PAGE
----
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A tragic accident has taken the life of Danny Dimm.  He's the father whose son Timber was abducted twice by his mother, Wendi Lee Bartell-Dimm.  When she and Danny split up, Bartell-Dimm was given primary custody, but Dimm became uneasy with her lack of care for the boy.  Timber has been diagnosed with mild autism and, among other things, she was neglecting his dental health to the extent that, at age five, he had serious tooth and gum disease. So Dimm tried to increase his parenting time, only to have Bartell-Dimm abduct the boy to Minnesota.  She was apprehended within days, but the Canadian judge did nothing to punish her flagrantly illegal behavior.  Still, Dimm eventually managed to get greater parenting time with Timber and, just before he was to have the boy for three uninterrupted months, Bartell-Dimm kidnapped the child again.  This time though, she was more effective at her crime.  She disappeared completely for about two months earlier this summer.  Eventually the two were found hiding in a South Dakota shelter for victims of domestic violence.  She was arrested and this article says she's still in jail (Winnipeg Free Press, 10/4/11).  Timber was returned to his father. Over the years, Dimm was able to increase his parenting time from four weeks per year to sole custody and guardianship of his son. Now, not two months after he was reunited with Timber, Danny Dimm is dead, killed on the job in a logging accident this past Monday. 
Dimm's sister Jewel-Ann Juriansz said it's too soon to tell what will happen to Timber.
"I wasn't privy to all of Danny's workings, you see, in this matter. I have to sit down with people and figure out where things are," she said.
She said her brother not only went through a custody battle -- fighting for the rights of single dads -- but also sought funding to help care for his son's autism, and that issue still needs to be sorted out.
"We obviously need funding and funding for care," she said, adding that she lives in Toronto.
Lawyer Theresa Gerlach, who helped Dimm regain custody of his son, said Dimm wanted to do the right thing for Timber.
"He was always focused on what was best for his son. He wanted his child safe, he wanted to give his child a normal upbringing," she said.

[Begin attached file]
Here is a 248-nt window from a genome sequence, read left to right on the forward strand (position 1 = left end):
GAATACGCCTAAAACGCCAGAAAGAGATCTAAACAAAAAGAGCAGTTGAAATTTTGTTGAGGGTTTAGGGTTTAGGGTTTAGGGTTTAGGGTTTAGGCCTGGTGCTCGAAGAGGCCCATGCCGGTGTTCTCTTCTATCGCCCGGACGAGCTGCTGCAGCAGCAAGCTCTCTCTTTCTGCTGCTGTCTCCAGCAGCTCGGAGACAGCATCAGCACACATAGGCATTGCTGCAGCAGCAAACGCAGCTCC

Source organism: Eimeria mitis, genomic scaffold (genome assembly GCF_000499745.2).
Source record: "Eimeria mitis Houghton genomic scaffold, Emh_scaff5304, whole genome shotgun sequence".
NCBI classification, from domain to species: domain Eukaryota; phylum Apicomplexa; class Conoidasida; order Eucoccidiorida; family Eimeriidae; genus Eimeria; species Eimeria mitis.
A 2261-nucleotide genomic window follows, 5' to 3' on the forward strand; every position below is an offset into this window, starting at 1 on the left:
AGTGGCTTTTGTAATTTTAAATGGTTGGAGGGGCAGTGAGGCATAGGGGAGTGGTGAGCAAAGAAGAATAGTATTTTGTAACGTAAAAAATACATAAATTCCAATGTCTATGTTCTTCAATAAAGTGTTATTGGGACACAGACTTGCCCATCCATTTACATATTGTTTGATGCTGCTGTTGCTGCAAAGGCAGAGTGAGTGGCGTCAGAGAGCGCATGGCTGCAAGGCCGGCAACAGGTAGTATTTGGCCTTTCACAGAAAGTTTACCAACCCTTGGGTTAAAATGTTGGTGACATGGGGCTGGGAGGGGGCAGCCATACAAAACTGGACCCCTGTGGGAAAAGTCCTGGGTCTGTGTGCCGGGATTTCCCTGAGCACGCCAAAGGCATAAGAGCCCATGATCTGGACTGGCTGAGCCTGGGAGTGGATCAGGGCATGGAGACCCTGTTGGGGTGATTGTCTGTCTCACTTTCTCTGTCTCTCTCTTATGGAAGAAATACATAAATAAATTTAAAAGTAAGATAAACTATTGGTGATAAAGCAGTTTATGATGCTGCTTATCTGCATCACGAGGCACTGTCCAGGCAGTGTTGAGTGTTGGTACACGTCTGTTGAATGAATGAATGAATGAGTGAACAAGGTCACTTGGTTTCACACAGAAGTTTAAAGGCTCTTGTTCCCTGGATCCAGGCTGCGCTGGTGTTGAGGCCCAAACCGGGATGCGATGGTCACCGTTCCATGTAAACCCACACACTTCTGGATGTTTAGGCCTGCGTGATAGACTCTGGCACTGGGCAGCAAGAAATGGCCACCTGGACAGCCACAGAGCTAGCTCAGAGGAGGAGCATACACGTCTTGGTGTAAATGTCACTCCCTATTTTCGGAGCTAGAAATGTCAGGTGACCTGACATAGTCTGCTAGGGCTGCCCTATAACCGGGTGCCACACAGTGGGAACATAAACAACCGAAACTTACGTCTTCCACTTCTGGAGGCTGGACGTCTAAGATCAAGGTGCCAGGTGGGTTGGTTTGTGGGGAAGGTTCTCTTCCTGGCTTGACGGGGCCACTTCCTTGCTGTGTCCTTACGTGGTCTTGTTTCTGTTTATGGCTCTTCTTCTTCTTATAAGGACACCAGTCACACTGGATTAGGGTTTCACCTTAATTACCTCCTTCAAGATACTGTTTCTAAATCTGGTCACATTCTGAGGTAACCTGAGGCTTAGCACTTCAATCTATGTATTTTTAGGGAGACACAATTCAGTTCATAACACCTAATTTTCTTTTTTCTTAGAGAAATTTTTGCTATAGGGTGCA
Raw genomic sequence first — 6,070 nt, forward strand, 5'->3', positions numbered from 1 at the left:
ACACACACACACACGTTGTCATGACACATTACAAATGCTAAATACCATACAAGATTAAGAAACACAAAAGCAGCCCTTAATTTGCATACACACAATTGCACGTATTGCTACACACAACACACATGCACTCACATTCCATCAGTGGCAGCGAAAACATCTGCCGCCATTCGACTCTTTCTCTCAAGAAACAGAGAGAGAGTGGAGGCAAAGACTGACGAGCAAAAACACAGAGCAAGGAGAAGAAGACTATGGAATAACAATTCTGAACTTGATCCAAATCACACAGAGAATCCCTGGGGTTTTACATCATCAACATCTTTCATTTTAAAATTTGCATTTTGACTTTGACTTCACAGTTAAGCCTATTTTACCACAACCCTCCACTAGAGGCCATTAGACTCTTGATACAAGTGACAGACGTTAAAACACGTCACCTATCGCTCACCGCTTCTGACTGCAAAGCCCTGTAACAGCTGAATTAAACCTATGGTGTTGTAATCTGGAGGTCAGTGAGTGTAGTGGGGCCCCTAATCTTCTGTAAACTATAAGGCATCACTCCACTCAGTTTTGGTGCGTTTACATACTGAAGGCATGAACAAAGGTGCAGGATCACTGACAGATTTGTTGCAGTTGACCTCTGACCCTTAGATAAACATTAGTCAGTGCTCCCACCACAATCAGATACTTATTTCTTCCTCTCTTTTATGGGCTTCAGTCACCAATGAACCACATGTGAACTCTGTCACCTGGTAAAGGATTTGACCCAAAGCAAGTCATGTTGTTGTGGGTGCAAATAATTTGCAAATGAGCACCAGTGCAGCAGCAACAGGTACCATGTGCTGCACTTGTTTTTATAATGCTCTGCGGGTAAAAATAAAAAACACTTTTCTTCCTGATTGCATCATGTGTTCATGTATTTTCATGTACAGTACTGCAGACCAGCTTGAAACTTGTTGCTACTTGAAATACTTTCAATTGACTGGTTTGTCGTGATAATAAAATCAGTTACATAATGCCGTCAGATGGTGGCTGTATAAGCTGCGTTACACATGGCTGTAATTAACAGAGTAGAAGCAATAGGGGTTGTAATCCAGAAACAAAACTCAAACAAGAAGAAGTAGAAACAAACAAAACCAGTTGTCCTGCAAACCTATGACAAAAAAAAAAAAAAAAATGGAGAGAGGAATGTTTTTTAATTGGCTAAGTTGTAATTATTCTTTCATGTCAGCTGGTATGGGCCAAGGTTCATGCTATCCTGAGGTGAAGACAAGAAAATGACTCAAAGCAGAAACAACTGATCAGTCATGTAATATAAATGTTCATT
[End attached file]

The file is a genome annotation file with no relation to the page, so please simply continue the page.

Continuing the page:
I received an email from Dimm's Canadian lawyer expressing concern for Timber's future welfare.  He called the custody battle for Timber "parental alienation at its worst and the increased recognition of fathers' rights at its best."  He currently represents Dimm's sister, Jewel-Ann Juriansz. As things stand now, a custody battle looms between Wendi Lee Bartell-Dimm and whoever else can assert a claim to custody of the boy.  Juriansz appears likely to try.  As I said, Bartell-Dimm is in jail.  How long she'll remain there isn't yet known.  Likewise, no one yet knows whether she'll be sentenced to prison time for her abduction of her son.  My guess is she won't be.  I think I can hear her attorney's argument now:  "Judge, you can't put this nice mother in prison; she's the only parent this little boy has." Prior to her second abduction of Timber, a judge voiced concern about her emotional/psychological stability, so that should militate against her getting the boy back. We'll see what develops. Second, there's this video of an oral argument to the Ohio Supreme Court.  It's far from current, having taken place in June of 2005.  But it's altogether current in the way it depicts the mindset of those charged with collecting child support. The case pits the Cuyahoga County Support Enforcement Agency against Gregory Lovelady, and it's a classic of "I don't care what the facts are, just show me the money" justice. It seems that, at the time, the State of Ohio had a statute allowing a man who was paying child support to present evidence to a court at any time showing that he's not the father of the child.  As a practical matter, that meant that he could bring results of DNA testing to a court and get an order absolving him of having to pay further amounts for a child proven to have been fathered by another man. Now most of us would say that's only fair.  After all, people should support the children they actually bring into the world.  That's just taking responsibility for one's own actions.  But requiring a man to support a child who's not his is doubly wrong; it forces him to take responsibility for something he didn't do while absolving another man of responsibility for what he did do.  But the attorney for the C.S.E.A. wasn't having it.  He was desperately trying to convince a skeptical court that the statute allowing men to prove the truth about paternity violated the Ohio Constitution. In the case before the court, Gregory Lovelady had been tagged with support of a child by Willa Lloyd.  Interestingly, he'd never showed up in court to contest the matter originally, so apparently a default judgment had been taken against him.  (Had he gotten notice of the matter?  Often, child enforcement agencies play fast and loose with notice requirements, take default judgments and then enforce them against men who aren't the dad.) Seven years later, Lovelady had a $46,000 judgment taken against him for back support of a "child" who was then 20 years old.  He eventually appeared in court with results of genetic testing proving conclusively that he wasn't the father. So what did the C.S.E.A. do?  Did it go to the mother and demand that she tell the truth about the child's paternity?  No, that would have been reasonable and fair to all concerned, and that, as we know, isn't their style.   Instead, C.S.E.A. litigated the constitutionality of the statute allowing Lovelady to prove his non-paternity.  To them, it's all about the money, and once they've got one man in their sights, it's easier to bring him down than to re-aim at someone else. During the oral argument, one justice asked the lawyer for C.S.E.A. whether he thought Lovelady should pay the $46,000 regardless of the fact that he's not the father to which the answer was "Yes."  And that about sums up the attitude of child support enforcement authorities.  We don't care who you are, just pay. I've often thought that a far more effective, easier and less time-consuming way of establishing paternity would be to just do it at random.  Maybe an official of the agency could go out on the street corner at noon and arbitrarily choose men to pay child support.  After all, since who's actually the dad doesn't make any difference, why not cut to the chase?  Why not save everyone time and money and abandon the pretense that we care who actually fathered a child? The judges weren't buying what the C.S.E.A. lawyer was peddling.  They overruled his argument, but it's interesting to notice what never came up.  Neither the lawyer nor any of the justices ever recalled that, where there's a child, there's a father.  In this case, it didn't happen to be Lovelady, but biology tells us that it was someone.  And none of the judges ever asked why C.S.E.A. didn't just leave Lovelady alone and go find the actual dad.  I found that a strange oversight. Thanks to Tony for the heads-up on the Lovelady case.